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A Week Before Election, State House Candidates Sharpen Rhetoric

Tim Ellis/KUAC

First of two reports

Candidates for state House districts representing the Interior got together again Tuesday in Fairbanks for what may be their last appearance on one stage before next week’s election.

The hundred-plus people who showed up for the Greater Fairbanks Chamber of Commerce event at the Carlson Center heard more of same from the candidates on such issues as economic development and protecting Eielson Air Force Base from downsizing – and the themes that have dominated this election year: energy and oil-company taxes.

But there seemed a bit sharper partisan tone to the exchanges, such as these responses by House District 2 candidates to a question about what they would do in the coming legislative session to bring down the high cost of energy in the Interior.
Democrat Bob Miller answered by recounting a package of measures from the last session that House Republicans blocked.
 “First part, energy vouchers which could have been putting 250 gallons of fuel into your tanks right now,” Miller said. Part 2, begin building the infrastructure – as I said a moment ago, investing in the infrastructure – for distributing the natural gas and building its facilities while we truck gas into town. Third part, build the largest pipeline we can get from the North Slope to Valdez...”
Republican Tammie Wilson pointed out that House Republicans backed the natural gas-trucking plan by appropriating $3.75 million to help pay for it. And she says the voucher plan was a shortsighted approach that wouldn’t solve the problem.
“As far as the energy vouchers go, that’s $75 million dollars just to the Interior,” Wilson said. “What could $75 million do as far as building that infrastructure versus just one month of help. So we need to be looking at those long-term projects.”
District 38 Republican Alan Dick gave lukewarm support to the gas-trucking plan and, like all the candidates, said a natural gas pipeline is the long-term answer. He says building a natural gas-fired electrical generating station on the North Slope would bring cheaper power more quickly, and wouldn’t require as much infrastructure, as a local natural gas distribution system.
“Electricity is cheap to transmit. No storage problems,” he said. “Obviously, the long-term solution (is) a pipeline from North Slope to Fairbanks. The question is, ‘How big is the pipe?’ And the answer to that is, ‘How big is the market?’ ”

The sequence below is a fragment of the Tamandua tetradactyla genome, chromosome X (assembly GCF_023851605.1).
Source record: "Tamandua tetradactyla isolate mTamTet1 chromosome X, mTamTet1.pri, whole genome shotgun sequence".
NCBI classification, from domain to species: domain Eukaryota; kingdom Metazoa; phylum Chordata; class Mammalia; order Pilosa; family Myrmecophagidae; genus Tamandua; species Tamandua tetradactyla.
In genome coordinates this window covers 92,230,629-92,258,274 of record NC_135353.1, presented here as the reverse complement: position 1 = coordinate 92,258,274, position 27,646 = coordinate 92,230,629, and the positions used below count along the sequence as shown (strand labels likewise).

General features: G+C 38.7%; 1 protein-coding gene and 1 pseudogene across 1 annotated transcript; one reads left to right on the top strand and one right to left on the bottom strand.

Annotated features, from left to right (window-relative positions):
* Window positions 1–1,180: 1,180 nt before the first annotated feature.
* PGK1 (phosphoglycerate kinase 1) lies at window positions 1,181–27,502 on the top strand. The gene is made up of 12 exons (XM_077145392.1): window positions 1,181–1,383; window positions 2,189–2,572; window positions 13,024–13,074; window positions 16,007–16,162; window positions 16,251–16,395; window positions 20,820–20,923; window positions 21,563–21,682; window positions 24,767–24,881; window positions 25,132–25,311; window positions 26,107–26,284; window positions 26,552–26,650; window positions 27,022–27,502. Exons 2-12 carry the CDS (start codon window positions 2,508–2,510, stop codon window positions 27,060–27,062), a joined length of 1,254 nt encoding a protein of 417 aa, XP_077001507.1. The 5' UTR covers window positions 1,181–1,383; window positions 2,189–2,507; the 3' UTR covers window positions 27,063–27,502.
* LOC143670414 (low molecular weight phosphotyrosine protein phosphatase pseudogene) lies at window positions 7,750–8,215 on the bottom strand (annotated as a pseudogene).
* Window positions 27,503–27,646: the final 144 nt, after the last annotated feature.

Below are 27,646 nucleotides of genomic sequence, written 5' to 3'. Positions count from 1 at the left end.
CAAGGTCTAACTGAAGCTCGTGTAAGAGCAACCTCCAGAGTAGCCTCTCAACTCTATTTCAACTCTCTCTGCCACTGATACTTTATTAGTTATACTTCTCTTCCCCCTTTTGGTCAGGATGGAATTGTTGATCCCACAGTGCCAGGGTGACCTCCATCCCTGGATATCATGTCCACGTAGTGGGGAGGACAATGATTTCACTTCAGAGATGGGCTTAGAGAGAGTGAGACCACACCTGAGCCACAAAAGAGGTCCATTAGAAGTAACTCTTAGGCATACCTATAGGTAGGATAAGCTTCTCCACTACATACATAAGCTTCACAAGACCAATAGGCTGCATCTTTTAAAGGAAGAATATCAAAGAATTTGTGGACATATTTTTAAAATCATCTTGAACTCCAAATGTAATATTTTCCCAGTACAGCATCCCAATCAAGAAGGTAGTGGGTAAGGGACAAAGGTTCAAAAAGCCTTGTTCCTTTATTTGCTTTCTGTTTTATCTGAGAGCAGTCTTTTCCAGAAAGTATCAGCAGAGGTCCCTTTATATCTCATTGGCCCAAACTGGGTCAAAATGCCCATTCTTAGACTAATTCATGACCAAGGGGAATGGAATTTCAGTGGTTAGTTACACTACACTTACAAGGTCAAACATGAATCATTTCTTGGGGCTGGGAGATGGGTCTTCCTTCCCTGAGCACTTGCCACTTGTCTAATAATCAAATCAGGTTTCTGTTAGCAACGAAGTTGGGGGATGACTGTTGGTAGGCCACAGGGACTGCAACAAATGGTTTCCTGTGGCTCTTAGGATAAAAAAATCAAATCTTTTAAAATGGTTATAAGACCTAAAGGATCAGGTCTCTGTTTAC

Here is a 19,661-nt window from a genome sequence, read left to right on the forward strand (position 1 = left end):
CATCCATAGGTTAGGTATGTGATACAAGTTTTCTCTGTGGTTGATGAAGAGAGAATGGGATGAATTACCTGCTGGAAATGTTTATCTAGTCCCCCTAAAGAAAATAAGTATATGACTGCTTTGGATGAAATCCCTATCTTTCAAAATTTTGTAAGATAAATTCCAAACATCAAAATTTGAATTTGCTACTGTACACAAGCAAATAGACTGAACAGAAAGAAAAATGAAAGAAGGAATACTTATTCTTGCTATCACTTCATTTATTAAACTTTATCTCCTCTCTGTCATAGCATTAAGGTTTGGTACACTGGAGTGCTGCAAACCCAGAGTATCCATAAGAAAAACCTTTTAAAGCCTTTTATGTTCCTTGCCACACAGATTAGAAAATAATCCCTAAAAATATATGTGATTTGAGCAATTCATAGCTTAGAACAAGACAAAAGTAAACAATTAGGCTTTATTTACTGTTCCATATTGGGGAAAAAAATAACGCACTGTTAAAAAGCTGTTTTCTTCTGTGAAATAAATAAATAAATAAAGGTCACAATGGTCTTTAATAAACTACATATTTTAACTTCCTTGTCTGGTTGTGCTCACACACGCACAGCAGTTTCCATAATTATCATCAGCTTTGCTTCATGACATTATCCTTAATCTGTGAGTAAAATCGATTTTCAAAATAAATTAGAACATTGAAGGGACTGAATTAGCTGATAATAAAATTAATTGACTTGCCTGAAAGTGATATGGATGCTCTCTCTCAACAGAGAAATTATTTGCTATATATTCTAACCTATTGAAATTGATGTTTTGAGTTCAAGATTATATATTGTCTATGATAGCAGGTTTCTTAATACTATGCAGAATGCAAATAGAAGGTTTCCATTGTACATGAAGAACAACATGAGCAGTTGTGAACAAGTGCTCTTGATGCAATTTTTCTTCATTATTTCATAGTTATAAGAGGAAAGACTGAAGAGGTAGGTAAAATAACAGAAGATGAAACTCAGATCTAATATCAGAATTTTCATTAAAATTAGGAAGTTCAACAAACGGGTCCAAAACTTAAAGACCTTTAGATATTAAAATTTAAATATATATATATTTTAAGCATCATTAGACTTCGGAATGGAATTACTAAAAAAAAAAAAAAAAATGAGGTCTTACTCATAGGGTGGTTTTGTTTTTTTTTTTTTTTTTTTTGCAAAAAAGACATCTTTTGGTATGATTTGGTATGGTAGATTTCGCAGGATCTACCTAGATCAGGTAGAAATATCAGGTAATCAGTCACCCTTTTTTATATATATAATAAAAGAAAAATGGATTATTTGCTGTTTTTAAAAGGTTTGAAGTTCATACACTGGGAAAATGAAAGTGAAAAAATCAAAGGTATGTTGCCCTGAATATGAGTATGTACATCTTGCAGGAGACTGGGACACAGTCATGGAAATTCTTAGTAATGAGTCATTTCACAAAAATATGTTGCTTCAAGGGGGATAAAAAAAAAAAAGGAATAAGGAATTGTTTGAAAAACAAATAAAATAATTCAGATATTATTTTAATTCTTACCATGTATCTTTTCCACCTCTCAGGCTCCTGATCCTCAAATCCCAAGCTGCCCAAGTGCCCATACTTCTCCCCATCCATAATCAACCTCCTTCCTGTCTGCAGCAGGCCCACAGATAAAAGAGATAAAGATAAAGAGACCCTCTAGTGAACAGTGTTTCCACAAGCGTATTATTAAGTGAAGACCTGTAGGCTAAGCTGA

Dick’s opponent, Democrat David Guttenberg, says a North Slope power plant and the trucking and pipeline proposals all should be studied.
“… The cost-effective nature of each one of these projects, and don’t give up on them,” he said. “It’s not just Fairbanks, it’s the rest of the state as well – all of the Interior, all of villages.”
The District 2 and 38 candidates are all incumbents pitted against each other due to redistricting, and all have firsthand experience with the political battles of the previous session,– including the biggest battle over Gov. Sean Parnell’s proposal to cut oil company taxes by some $2 billion a year.
That issue came up often during the forum, as it has throughout this year’s campaign, with Republicans insisting it’s the only way to boost oil production and hiring, and Democrats saying it would require huge budget cuts without a guarantee that oil companies would pump more oil or hire more Alaskans. The candidates got one more chance to clash over the issue in response to a question from a member of the Make Alaska Competitive Coalition, which repeated the contention that Alaska’s oil taxes are the highest in the nation and which asked the candidates what they would do to reduce them.
Democrats Guttenberg and Miller both rejected the premise of the question. They say the state’s oil taxes are about right, that there are more companies and workers up on the Slope than ever – and that the system is not broken. Here’s Miller…
“I want somebody to explain to me in great detail how – when the industry is making record profits, and the state of Alaska is taking in record revenues – how is that broken?”
Wilson pounded on a stack of what she said were e-mail printouts from concerned local businesspersons and said she’d be glad to oblige.
“These are the e-mails and letters that were sent by folks like you,” she said, looking out at the audience, “telling us that we do not have the jobs here in Fairbanks, because the tax structure is broken.”

Thursday: second report on candidates for districts 1, 4 and 5

Tim has worked in the news business for over three decades, mainly as a newspaper reporter and editor in southern Arizona. Tim first came to Alaska with his family in 1967, and grew up in Delta Junction before emigrating to the Lower 48 in 1977 to get a college education and see the world.